Elena Govor, My Dark Brother, Sydney, 2000
A provincial newspaper of the 1930s ... It is hard not to feel bored looking through it issue after issue — some advertisements, some reprints from other newspapers about international politics, a page of local sporting events and local news: weather and reports of activities of various local committees, boards, and associations. After a dozen issues you realise that all these reports have been produced year after year, seemingly unchanged, with the same several dozen surnames of the local ‘élite’. Like plastic pieces moved around a games board. No matter how long you follow them from issue to issue you hardly learn anything about their personalities, let alone anything about the real life and troubles of the hundreds of their co-citizens who were never ‘honoured’ by being noticed in the pages of the local newspaper.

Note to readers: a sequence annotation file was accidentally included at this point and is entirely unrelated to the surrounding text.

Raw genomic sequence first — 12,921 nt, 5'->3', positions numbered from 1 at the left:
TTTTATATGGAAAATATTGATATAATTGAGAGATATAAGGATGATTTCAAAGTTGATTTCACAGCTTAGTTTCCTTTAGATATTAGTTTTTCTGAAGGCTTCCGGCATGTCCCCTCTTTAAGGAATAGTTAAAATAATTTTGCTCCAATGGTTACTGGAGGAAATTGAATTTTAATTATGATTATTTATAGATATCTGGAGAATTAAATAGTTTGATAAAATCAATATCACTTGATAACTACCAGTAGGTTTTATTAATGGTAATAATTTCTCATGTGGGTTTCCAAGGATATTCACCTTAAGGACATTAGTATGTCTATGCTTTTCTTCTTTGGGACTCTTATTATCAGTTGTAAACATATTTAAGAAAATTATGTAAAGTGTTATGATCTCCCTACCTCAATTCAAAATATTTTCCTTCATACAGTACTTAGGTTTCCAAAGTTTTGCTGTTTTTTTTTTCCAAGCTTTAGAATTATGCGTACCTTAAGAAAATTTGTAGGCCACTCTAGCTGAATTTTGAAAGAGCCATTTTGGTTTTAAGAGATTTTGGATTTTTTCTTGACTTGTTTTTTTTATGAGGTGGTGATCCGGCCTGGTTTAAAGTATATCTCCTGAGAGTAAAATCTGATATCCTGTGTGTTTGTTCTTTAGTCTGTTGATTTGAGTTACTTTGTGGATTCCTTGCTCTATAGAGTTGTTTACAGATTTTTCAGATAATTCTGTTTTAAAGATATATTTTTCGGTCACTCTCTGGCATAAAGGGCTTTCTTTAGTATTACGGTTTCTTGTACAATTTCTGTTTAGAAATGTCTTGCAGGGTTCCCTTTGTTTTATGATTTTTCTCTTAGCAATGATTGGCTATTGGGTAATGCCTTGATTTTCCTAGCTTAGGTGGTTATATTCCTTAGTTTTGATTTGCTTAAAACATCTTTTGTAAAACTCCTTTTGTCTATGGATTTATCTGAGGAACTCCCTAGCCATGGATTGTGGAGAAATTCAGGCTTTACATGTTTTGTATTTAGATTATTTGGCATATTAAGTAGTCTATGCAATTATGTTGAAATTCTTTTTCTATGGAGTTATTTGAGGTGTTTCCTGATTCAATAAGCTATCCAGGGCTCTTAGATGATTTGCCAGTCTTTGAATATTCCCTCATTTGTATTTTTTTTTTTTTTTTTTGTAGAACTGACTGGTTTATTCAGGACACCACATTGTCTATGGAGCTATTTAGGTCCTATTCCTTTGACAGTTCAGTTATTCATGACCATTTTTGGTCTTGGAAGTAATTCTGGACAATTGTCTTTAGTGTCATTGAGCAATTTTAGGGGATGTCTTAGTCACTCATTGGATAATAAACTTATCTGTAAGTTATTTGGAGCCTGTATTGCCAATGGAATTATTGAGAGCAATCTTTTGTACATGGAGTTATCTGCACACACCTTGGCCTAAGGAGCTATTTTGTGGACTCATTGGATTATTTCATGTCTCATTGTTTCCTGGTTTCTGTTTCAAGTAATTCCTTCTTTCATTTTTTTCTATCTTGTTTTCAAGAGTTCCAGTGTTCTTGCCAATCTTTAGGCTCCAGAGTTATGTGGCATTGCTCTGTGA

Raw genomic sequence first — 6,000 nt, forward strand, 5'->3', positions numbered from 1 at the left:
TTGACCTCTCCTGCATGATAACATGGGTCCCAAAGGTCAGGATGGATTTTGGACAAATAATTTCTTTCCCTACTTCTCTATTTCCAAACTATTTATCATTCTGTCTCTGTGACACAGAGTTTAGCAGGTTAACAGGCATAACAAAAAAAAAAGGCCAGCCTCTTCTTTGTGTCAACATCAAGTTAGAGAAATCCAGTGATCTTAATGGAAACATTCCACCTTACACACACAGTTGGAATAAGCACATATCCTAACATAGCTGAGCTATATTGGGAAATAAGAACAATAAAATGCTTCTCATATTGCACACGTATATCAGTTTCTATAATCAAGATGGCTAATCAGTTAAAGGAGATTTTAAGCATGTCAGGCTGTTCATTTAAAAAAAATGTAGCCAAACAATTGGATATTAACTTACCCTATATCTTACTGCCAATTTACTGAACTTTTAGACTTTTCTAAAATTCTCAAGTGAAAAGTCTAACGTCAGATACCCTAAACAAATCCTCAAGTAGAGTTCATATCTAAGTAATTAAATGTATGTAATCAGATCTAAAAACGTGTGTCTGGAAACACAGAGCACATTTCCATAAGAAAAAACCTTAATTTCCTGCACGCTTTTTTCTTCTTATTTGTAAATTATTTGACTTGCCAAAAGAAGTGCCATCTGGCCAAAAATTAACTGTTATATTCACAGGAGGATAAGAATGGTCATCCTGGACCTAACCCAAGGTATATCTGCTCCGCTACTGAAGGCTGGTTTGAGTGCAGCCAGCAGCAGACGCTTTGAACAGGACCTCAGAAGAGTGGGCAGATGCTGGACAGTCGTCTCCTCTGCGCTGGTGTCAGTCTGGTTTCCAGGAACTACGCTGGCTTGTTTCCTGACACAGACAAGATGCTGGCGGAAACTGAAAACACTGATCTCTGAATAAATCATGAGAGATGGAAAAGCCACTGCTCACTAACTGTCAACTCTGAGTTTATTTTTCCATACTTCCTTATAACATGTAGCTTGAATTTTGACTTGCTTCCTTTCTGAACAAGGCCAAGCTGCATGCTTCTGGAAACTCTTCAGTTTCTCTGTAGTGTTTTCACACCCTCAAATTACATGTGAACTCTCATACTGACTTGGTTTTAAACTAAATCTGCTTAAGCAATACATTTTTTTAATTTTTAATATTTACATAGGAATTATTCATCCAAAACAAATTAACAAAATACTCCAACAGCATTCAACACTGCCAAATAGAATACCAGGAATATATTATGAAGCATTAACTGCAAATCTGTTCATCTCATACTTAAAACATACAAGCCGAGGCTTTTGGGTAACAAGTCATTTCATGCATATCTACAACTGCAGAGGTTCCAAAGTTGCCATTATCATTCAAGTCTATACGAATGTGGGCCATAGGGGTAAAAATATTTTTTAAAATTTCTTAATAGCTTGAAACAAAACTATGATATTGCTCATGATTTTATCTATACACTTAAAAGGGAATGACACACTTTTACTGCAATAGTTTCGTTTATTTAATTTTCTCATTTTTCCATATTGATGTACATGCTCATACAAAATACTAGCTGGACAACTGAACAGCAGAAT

Leandro, an émigré woodcutter from Utopia, 30 kilometres away from Ingham, who had never been elected to any boards and committees, seemed doomed to remain one of these obscure persons unnoticed by the local newspaper. But he was not. In the mid 1930s the Herbert River Express began to receive his letters and publish them under the heading ‘Correspondence’. They were quite different from the refined and sophisticated letters of the usual set of authors of this column hiding behind their noms de plume. Leandro’s letters gave an impression of a fresh breeze, of a naďve child who interrupted a stuffy meeting of the adults in order to remind them that beyond the walls of the meeting-room there is a real town with real people who live a real life and speak a real language. ..